Tamara Nash:
Absolutely.

Mark Bassingthwaighte:
May I have you share a little contact information with people so?

Tamara Nash:
Yes. So I would love to chat about how we can serve as a resource, share ideas, collaborate, and expand it beyond South Dakota. My email is probably one good resource. So that is T-A-M-A-R-A, P as in Paul, N-A-S-H, numeral one, @gmail.com (tamarapnash1@gmail.com). And then you can always reach out to me by phone and that’s 712-301-9224. And I would love to see this grow and expand and see other bars incorporate it, make it better, and enrich it. I think that the beauty of bar service is we replicate and implement how it serves our members best.

Mark Bassingthwaighte:
Well, I really have enjoyed visiting with you. The excitement is contagious. I love the story of how you got here and how you are using… As I see it, this childhood experience had such an impact, but you’ve played that out in spades in so many ways and are… I just think it what a fascinating story. So thank you for taking your time to sit down-

Tamara Nash:
Thank you for having me.

Mark Bassingthwaighte:
… And visit with me. I will say. Do you have any final comments? Anything else you’d like to share?

Tamara Nash:
No, I would say take the program, make it better. We’re excited to see what you do with it.

Mark Bassingthwaighte:
All right. All right. Well, sounds good. Well, folks, I hope you found something of value today and enjoyed hearing Tamara’s story. I found it very, very interesting. Thanks for listening. And of course, if any of you have any thoughts on ideas, topics, and other things you’d like to hear on the podcast, please don’t hesitate to reach out to myself as well. It’s M bass, M-B-A-S-S, @ALPSinsurance.com (mbass@alpsinsurance.com). Thanks for listening again, all. Bye-bye. Have a good one.

Tamara P. Nash serves as the Director of Experiential Learning and Lecturer at the University of South Dakota Knudson of Law (Vermillion, South Dakota). Professor Nash joined the University for the spring 2022 semester.

Nash formerly served as a Special Assistant United States Attorney for the District of South Dakota. Her practice focused on firearm and felony narcotics prosecution in state and federal court. She also served as a Deputy State’s Attorney in Union County, South Dakota and a judicial law clerk for the Second Judicial Circuit of the South Dakota Unified Judicial System.

Nash maintains a strong commitment to serving the legal profession. She is a former President of the South Dakota Young Lawyers Section (2018-2019) and serves the State Bar of South Dakota through several committee appointments. Nash will serve as the incoming Chair-Elect of the American Bar Association Young Lawyers Division (2022-2023). Additionally, she has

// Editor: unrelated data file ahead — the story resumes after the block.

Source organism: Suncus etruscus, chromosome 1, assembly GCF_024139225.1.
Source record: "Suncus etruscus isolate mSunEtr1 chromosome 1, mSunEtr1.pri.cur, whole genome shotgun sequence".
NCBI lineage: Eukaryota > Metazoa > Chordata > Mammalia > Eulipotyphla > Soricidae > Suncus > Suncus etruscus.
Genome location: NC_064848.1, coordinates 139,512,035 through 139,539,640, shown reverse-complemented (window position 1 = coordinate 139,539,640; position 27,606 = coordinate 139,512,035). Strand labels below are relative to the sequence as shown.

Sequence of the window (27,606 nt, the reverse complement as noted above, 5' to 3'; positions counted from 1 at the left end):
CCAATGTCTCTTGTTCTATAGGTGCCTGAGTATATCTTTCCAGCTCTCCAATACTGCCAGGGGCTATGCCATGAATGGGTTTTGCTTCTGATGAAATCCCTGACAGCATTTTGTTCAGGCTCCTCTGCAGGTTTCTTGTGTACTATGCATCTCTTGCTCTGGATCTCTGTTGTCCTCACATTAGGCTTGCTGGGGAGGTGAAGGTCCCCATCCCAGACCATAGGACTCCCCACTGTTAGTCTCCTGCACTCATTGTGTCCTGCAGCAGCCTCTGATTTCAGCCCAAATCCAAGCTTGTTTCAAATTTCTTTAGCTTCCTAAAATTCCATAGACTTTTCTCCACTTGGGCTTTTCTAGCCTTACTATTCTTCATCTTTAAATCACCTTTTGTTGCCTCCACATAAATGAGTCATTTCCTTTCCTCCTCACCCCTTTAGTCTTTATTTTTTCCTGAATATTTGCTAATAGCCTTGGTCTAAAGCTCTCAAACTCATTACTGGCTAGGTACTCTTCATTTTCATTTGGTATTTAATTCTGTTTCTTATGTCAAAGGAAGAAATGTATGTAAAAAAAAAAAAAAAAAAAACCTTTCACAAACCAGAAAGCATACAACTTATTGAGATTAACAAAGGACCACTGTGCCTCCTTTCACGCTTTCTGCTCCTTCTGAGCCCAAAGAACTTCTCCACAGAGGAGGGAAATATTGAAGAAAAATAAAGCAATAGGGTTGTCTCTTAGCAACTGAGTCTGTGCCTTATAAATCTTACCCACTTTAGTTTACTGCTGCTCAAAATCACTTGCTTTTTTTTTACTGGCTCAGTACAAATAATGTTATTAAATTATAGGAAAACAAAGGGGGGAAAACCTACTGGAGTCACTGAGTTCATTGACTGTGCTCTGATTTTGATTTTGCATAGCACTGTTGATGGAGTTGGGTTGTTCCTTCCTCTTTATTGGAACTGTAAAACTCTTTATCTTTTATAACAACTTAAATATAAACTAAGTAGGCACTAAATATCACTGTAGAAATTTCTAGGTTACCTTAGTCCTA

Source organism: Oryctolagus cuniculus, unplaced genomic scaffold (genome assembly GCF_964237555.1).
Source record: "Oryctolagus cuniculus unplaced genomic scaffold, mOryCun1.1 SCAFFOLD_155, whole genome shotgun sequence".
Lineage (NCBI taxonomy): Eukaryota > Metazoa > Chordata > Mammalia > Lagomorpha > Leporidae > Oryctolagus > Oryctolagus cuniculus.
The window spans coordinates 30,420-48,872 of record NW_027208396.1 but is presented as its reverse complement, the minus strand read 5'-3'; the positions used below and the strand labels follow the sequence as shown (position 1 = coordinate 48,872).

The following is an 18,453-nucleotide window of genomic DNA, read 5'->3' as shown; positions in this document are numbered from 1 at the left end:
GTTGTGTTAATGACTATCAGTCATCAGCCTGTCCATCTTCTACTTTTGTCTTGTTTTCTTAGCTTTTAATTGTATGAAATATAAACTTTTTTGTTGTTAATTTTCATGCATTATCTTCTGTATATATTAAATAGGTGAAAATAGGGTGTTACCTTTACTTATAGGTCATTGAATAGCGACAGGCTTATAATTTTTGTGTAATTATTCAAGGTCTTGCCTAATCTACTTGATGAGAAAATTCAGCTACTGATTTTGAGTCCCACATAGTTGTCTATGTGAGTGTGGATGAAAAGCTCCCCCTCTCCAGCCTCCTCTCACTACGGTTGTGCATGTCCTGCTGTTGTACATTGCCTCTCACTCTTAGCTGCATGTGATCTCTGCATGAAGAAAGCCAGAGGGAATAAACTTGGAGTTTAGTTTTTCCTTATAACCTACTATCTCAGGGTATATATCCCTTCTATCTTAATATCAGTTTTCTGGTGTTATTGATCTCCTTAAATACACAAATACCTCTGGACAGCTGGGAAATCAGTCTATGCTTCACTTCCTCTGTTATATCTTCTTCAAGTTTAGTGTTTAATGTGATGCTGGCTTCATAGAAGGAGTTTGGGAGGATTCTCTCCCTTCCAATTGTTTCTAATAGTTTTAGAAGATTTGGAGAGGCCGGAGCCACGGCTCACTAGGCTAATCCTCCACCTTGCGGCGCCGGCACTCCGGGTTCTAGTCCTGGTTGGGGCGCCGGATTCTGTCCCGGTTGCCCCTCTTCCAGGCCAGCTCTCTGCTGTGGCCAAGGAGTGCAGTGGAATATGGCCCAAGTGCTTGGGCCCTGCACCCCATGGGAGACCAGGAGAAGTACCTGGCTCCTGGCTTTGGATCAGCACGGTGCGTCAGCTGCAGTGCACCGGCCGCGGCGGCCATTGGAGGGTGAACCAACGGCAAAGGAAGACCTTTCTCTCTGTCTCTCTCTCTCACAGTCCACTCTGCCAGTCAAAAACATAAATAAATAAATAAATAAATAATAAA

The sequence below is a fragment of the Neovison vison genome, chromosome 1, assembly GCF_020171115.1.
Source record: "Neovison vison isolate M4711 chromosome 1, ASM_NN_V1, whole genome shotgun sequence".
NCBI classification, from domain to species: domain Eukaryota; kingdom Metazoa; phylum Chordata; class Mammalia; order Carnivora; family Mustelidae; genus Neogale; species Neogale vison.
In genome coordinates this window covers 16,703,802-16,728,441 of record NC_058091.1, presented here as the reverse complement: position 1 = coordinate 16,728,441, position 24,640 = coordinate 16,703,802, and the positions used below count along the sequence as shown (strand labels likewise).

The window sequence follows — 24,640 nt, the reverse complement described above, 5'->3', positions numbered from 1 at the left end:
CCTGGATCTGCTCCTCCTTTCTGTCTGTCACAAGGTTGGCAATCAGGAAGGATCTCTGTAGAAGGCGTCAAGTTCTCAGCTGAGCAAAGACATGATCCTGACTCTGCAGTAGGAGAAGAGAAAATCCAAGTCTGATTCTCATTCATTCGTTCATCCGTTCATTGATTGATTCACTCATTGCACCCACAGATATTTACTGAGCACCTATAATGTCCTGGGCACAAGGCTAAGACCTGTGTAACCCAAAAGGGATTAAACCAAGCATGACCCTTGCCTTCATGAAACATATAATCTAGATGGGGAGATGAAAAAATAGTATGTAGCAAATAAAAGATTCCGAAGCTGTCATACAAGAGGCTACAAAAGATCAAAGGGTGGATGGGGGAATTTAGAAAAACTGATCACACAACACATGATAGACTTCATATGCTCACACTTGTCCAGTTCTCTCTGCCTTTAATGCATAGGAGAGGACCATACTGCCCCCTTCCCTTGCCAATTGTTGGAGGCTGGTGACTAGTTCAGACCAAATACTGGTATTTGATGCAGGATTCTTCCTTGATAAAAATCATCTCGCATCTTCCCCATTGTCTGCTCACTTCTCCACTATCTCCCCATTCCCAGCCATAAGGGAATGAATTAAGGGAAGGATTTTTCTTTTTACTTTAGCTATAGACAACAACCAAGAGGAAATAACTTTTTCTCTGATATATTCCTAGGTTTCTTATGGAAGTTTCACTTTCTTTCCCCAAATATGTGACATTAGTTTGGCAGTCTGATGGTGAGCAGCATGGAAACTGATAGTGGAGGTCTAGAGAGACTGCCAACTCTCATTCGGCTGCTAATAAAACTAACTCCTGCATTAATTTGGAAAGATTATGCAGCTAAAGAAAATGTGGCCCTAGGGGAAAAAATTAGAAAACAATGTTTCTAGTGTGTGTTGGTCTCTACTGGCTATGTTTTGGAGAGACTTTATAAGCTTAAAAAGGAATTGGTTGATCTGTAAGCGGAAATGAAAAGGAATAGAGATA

recently been appointed by the South Dakota State Bar President to serve as South Dakota’s young lawyer representative to the American Bar Association House of Delegates (2021-2023).

Nash has been recognized by the bar and her peers for her work and service. Notably, The South Dakota Narcotics Officers Association Appreciation Award (2021); Rosner and Rosner Young Lawyer Professionalism Award (2021); University of South Dakota Unleash Your Legacy Alumni Achievement Award (2021); ABA YLD Star of the Year (2021, 2020, 2019); National Bar Association YLD Chairman’s Award (2020); ABA YLD Top 40 On the Rise Young Lawyer (2019); National TRiO Achiever (2016); and William F. Day pro bono Award (2013).

Nash graduated with a Bachelor of Arts degree in Social Sciences from Wayne State College (Wayne, Nebraska) where she graduated with honors and magna cum laude. She earned her Juris Doctor from the University of South Dakota Knudson School of Law where she graduated with honors in 2013.

 

ALPS In Brief Podcast Intro/Outro Music: Walk In The Park by Audionautix is licensed under a Creative Commons Attribution 4.0 license. https://creativecommons.org/licenses/by/4.0/

Artist: http://audionautix.com/

Since 1998, Mark Bassingthwaighte, Esq. has been a Risk Manager with ALPS, an attorney’s professional liability insurance carrier. In his tenure with the company, Mr. Bassingthwaighte has conducted over 1200 law firm risk management assessment visits, presented over 600 continuing legal education seminars throughout the United States, and written extensively on risk management, ethics, and technology. Mr. Bassingthwaighte is a member of the State Bar of Montana as well as the American Bar Association where he currently sits on the ABA Center for Professional Responsibility’s Conference Planning Committee. He received his J.D. from Drake University Law School.